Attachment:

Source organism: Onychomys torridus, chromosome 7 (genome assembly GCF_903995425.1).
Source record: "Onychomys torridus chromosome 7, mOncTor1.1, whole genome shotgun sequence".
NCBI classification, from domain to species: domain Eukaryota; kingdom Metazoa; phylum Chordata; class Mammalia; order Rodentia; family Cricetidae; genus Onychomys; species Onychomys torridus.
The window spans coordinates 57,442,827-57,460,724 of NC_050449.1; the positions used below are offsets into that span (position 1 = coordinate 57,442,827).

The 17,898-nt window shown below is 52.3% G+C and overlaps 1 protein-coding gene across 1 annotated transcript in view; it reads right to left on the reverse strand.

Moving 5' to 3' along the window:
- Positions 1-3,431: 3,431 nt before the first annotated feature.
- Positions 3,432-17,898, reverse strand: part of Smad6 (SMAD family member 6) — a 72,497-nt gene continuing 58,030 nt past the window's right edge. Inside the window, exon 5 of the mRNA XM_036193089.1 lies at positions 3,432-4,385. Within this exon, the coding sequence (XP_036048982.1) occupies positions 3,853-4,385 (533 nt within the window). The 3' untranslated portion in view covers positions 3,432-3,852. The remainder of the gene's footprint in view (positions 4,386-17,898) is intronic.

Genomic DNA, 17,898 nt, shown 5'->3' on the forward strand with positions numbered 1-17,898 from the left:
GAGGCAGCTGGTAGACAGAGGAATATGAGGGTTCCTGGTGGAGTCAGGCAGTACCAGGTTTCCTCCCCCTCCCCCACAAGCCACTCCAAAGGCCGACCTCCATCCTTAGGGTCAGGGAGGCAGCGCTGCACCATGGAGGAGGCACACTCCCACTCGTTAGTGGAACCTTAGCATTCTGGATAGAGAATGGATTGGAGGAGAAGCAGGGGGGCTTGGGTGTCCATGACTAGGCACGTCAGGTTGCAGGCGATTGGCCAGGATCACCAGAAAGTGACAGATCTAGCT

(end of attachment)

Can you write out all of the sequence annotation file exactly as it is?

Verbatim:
Source organism: Onychomys torridus, chromosome 7 (genome assembly GCF_903995425.1).
Source record: "Onychomys torridus chromosome 7, mOncTor1.1, whole genome shotgun sequence".
NCBI classification, from domain to species: domain Eukaryota; kingdom Metazoa; phylum Chordata; class Mammalia; order Rodentia; family Cricetidae; genus Onychomys; species Onychomys torridus.
The window spans coordinates 57,442,827-57,460,724 of NC_050449.1; the positions used below are offsets into that span (position 1 = coordinate 57,442,827).

The 17,898-nt window shown below is 52.3% G+C and overlaps 1 protein-coding gene across 1 annotated transcript in view; it reads right to left on the reverse strand.

Moving 5' to 3' along the window:
- Positions 1-3,431: 3,431 nt before the first annotated feature.
- Positions 3,432-17,898, reverse strand: part of Smad6 (SMAD family member 6) — a 72,497-nt gene continuing 58,030 nt past the window's right edge. Inside the window, exon 5 of the mRNA XM_036193089.1 lies at positions 3,432-4,385. Within this exon, the coding sequence (XP_036048982.1) occupies positions 3,853-4,385 (533 nt within the window). The 3' untranslated portion in view covers positions 3,432-3,852. The remainder of the gene's footprint in view (positions 4,386-17,898) is intronic.

Genomic DNA, 17,898 nt, shown 5'->3' on the forward strand with positions numbered 1-17,898 from the left:
GAGGCAGCTGGTAGACAGAGGAATATGAGGGTTCCTGGTGGAGTCAGGCAGTACCAGGTTTCCTCCCCCTCCCCCACAAGCCACTCCAAAGGCCGACCTCCATCCTTAGGGTCAGGGAGGCAGCGCTGCACCATGGAGGAGGCACACTCCCACTCGTTAGTGGAACCTTAGCATTCTGGATAGAGAATGGATTGGAGGAGAAGCAGGGGGGCTTGGGTGTCCATGACTAGGCACGTCAGGTTGCAGGCGATTGGCCAGGATCACCAGAAAGTGACAGATCTAGCT